The stellar career of Cuban track and field star Omara Durand

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The Cuban athlete now has hit an all-time high of eight gold medals in her Paralympic career after winning the three of her events - the 100m, 200m and 400m - at Tokyo 2020 

Omara Durand won the 200m T12 final to claim her third Paralympic championship at the Tokyo 2020 Games in 2021. Not only has she won every event she entered, but with this latest success she has now won a total of eight gold medals at the Games.

The Cuban legend got her start in sport at a boarding school for blind and visually impaired children and her physical education teacher saw potential in her. Durand confesses that when she was first selected she saw athletics as a game and as an escape.

"I was on scholarship and saw it as a way to get out of school. Then I climbed to more complex levels, fell in love with running and you see: today it is one of my great loves," she tells JIT.

She participated at the Beijing 2008 Games, although her first international experience was a year earlier, at the World Championships for the Blind and Visually Impaired in Brazil in 2007 where she won the 100m and 200m titles - a sign of what a legend she will one day be.

This made her one of the favourites for Beijing 2008, despite the fact that she was 16 years old and it was her first Games. Unfortunately, partly due to injury, she returned home empty-handed, but it gave her experience and a glimpse of what she was up against.

After London 2012, a more adult and experienced Omara continued to rise in the sport: she won two gold medals in the 100m and 400m without knowing at the time that she was pregnant. The Cuban athlete withdrew from competition for a while to take care of her daughter, but continued working to regain her form.

However, after the pregnancy Durand's vision worsened and she dropped from T13 to T12. It was then that she began competing with her guide Yuniol Kindelán, with whom she won three gold medals at Rio 2016 and set two world records.

For the Cuban runner, her worsening eyesight was not an issue. In fact, what she was most important for her was to recover her sporting performance. Her coach Miriam Ferrer was an important part of Durand's return to high performance competition.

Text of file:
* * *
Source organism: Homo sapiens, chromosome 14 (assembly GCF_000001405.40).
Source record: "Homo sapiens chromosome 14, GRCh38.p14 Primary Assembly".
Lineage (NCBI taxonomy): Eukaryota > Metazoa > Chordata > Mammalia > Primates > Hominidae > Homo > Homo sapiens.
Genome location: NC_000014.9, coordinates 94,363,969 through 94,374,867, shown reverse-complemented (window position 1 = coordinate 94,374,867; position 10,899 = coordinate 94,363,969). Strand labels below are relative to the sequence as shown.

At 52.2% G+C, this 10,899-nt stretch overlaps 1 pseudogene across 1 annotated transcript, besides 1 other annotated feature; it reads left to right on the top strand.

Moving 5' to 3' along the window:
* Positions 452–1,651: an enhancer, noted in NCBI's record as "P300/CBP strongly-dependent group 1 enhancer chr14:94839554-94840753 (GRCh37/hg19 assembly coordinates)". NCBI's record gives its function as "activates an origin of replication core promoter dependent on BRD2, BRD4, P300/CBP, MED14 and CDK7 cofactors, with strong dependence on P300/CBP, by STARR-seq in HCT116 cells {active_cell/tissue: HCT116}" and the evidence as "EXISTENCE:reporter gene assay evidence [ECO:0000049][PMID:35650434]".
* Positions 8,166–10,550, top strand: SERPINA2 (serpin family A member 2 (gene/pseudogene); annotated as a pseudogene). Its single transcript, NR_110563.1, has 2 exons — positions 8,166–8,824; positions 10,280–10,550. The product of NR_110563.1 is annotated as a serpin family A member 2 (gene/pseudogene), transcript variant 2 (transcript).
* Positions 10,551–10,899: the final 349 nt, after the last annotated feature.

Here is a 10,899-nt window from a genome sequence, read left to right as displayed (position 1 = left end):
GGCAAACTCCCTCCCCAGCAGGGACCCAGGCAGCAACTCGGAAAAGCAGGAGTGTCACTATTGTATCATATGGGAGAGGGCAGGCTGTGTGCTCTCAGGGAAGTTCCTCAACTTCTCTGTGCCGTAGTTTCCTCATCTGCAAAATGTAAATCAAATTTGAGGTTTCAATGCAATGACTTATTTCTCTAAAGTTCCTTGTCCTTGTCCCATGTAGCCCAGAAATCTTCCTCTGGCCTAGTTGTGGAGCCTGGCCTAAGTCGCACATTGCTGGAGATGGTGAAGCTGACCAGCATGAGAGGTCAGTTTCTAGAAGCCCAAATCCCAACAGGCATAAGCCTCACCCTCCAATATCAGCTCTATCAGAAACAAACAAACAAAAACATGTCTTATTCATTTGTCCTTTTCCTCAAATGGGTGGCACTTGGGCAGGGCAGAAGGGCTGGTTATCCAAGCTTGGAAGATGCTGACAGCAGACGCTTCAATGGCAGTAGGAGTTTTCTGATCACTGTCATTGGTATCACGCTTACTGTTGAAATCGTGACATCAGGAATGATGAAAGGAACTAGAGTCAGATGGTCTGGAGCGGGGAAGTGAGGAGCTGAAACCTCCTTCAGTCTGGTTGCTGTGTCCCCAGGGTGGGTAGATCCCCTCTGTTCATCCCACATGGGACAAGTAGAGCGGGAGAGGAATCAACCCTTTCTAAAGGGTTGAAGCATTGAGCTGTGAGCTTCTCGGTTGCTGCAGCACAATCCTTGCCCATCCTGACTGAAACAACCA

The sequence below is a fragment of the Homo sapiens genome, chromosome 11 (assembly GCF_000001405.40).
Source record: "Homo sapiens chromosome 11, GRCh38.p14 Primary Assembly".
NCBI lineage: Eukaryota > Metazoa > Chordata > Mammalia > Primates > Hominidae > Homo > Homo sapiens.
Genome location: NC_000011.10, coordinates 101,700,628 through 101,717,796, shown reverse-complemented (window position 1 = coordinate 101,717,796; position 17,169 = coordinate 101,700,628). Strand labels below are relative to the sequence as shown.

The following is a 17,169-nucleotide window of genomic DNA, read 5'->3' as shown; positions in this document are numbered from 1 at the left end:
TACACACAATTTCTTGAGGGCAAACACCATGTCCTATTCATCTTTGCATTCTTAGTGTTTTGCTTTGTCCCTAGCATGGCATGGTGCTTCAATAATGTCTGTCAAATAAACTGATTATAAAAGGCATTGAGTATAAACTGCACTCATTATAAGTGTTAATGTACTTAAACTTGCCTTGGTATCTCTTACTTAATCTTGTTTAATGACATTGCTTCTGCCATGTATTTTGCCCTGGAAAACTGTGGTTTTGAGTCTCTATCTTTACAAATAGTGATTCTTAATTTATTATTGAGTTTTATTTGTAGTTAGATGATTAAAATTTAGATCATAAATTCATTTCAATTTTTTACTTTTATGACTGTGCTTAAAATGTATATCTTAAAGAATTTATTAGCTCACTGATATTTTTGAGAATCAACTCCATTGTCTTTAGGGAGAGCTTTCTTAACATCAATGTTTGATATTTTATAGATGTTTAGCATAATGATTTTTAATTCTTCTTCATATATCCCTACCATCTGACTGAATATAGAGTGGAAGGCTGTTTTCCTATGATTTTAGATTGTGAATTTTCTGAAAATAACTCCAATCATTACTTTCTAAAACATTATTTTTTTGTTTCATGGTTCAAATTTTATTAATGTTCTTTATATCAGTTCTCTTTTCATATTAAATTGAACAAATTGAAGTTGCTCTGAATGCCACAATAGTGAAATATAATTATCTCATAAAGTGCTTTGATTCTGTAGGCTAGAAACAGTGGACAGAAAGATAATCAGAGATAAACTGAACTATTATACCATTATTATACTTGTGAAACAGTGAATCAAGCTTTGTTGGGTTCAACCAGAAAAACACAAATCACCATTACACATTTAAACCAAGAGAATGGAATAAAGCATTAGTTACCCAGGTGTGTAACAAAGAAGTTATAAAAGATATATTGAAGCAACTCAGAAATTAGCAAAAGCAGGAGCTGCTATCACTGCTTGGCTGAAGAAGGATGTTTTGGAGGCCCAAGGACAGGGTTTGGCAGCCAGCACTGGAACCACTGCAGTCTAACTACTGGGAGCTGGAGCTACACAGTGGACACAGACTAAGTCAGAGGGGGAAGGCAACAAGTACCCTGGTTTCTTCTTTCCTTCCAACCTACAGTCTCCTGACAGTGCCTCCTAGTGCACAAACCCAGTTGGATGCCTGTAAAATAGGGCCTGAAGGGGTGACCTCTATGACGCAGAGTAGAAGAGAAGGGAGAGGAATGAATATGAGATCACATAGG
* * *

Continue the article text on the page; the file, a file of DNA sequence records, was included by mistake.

"I had a very difficult time, but I never gave up, I always had the faith that I would be Omara again. Thanks to life and the magic that Miriam put in, I did better. I always say that after having my daughter my results have been better. She is a blessing," she explains to JIT.

At the Tokyo 2020 Paralympic Games, she has once again retained her crown with three gold medals - which now adds to her current tally of eight gold medals in a career spanning 10 years.

Although she admits that getting to these Games was not easy, because of the whole global pandemic situation or the uncertainty of whether the Games would be held.

"From Tokyo 2020, the first fear I had was that the Games would be cancelled for good and I would have to wait for Paris 2024. That's why it's very good that they are taking place. It's not the same to wait one year as four, and it's good to make the most of the moments when you're in sporting form. I'm not 20 anymore, I'm going to be 30," she told JIT.

Despite all that she has achieved, Durand has no plans to stop here: the Cuban believes she still has the strength and energy to continue competing. Although titles and medals, she says, are not the most important thing for her.

"It doesn't matter what they call me, for me it's not the most important thing. The most important thing is that I love the sport, and every time I run I do it with a passion to shine," she concludes in Granma.

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